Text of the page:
Yea, I added "if at all possible" for the reasons you specified. I agree that retroactively enabling DTS would surely be cost prohibitive, but would it be so to enable it on a future new product? Would it work if you change the price of a playbar 2.0 to $750 to cover costs? Does it makes sense to have 2 versions of the playbar, with or without DTS? Does it make sense to have a digital pay system so customers can pay for the codecs they want?

I don't have answers. I guess you could say I have an opinion, but not that strong of one.

As for atmos, I'm not sure it's a big improvement with a 5.1 system. If/when additional speakers can be added to a HT Sonos room, then maybe,

To be clear, I'm in favor of adding DTS if at all possible. I don't need it for myself personally, but in my opinion, it make their home theatre products less user friendly and deters sales. I don't have all the facts around that, just my opinion.

I wonder what the cost would actually be to now licence the DTS codec from Xperi on every existing Sonos HT device and any future device and I wonder who would be asked to pay for that codec. I can’t see Xperi saying 'have this one on us'.

I’m sure those costs would somehow be passed onto the majority of users too, who may never, or hardly ever, use it, perhaps?

I’m not sure that the majority should be paying for the needs of the minority, so I would still prefer Sonos to ignore DTX and switchover to Atmos instead as I’m happy to pay for something I would be using.. I think that would then hopefully please the majority too and keep costs lower.

I would be happier, if there was the option to pay for a DTS codec add-on/update and Sonos/Xperi allowed the users to decide if they wanted to pay for that feature. I’m not sure what the actual costs would be though, given all the support costs too.
I did know about this issue when I bought the Sonos Beam, so I abide by it. However, I agree that it's a little disingenuous to advertise the speakers as home theater capable when they can't play the most common audio codec found on most blu ray disks and many DVDs. I'm just not convinced by Sonos's reasoning here - if there's some technical reason why they can't implement the decoder then just come out and say so, but please stop pretending that their customers haven't been begging for DTS support for years.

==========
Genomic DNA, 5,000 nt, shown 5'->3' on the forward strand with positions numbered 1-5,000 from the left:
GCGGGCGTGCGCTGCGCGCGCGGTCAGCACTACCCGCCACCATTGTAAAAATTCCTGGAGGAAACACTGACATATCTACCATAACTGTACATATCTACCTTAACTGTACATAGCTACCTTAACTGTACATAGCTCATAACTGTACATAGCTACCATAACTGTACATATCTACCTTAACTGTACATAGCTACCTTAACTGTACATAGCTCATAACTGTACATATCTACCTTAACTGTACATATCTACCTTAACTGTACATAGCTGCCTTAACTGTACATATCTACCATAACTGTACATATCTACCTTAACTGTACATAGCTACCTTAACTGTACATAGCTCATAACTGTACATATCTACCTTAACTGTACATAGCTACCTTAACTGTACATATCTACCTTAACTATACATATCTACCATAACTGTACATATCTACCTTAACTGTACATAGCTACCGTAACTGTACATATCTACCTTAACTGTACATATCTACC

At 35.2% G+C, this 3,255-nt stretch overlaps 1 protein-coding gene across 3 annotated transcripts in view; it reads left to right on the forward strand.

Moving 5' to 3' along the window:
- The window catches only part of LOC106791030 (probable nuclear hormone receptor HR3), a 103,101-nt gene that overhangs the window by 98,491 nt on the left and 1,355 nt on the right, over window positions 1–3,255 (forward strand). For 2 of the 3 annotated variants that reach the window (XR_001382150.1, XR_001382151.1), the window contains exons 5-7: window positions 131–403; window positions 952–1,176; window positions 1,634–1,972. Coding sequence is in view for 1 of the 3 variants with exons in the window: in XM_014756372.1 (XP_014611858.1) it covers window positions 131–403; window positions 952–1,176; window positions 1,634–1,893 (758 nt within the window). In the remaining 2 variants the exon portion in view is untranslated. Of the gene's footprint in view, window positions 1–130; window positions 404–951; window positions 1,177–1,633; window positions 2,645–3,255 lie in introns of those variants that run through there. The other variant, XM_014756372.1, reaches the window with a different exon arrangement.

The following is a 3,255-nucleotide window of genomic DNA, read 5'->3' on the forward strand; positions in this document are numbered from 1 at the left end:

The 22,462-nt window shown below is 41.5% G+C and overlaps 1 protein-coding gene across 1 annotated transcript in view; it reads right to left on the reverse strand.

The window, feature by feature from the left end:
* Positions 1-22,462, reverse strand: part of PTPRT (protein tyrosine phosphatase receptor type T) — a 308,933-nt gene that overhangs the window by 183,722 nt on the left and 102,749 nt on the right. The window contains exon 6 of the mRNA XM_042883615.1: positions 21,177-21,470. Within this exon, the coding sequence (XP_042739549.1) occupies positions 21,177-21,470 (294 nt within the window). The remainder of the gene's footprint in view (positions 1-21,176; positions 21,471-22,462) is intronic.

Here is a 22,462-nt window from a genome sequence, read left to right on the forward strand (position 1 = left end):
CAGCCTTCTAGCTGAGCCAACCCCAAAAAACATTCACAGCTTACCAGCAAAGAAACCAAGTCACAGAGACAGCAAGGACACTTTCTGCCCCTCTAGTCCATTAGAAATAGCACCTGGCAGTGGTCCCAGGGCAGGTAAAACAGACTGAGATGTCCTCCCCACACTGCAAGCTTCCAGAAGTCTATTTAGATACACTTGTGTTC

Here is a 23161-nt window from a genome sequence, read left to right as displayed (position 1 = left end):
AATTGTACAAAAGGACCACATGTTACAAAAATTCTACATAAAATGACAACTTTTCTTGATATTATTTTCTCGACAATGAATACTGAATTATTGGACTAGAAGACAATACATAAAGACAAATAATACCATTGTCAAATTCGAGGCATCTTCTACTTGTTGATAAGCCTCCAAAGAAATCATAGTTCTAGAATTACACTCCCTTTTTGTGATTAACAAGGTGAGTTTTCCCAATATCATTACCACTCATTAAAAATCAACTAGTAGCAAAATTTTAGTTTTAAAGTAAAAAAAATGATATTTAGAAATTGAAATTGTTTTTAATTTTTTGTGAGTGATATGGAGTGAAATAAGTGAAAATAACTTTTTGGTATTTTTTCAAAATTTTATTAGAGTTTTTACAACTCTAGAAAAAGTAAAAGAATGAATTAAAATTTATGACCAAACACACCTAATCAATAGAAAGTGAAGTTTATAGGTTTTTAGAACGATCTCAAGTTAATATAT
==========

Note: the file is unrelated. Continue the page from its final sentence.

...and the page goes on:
I'm not sure why making their reasoning public, beyond what they've already stated regarding streaming media, would be of benefit. Like I said, they did say that they're research suggested that most customers stream media, and therefore felt DTS was less important...and that reasoning has mostly been rejected. Why would a new reason now be acceptable to customers? I'm not saying I don't personally want to know all the details about the decision, I just don't see how telling us makes me or anyone else feel better about it.

As for pretending...have they? They responded from time to time, particularly regarding DTS on the new products Beam and Sonos Amp. I have little doubt that they are well aware of what customers are asking for.

To Be clear, I'm in favor of adding DTS if at all possible. I don't need it for myself personally, but in my opinion, it make their home theatre products less user friendly and deters sales. I don't have all the facts around that, just my opinion.
I don’t want to stifle anyone’s opinion, but I would hope Sonos ignore DTS and choose to go along with Netflix/Prime/Apple/Google and aim for Dolby Atmos instead. Discs will likely become a thing of the past or a rare item and replaced by Digital streaming anyway.

I can see Apple opening up their own streaming movie service soon to run alongside Netflix & the others. It’s possible they may do that within the current pricing of their music service.

My hope therefore is that Sonos remains focused on the majority customer base and stick with where those users clearly appear to be heading.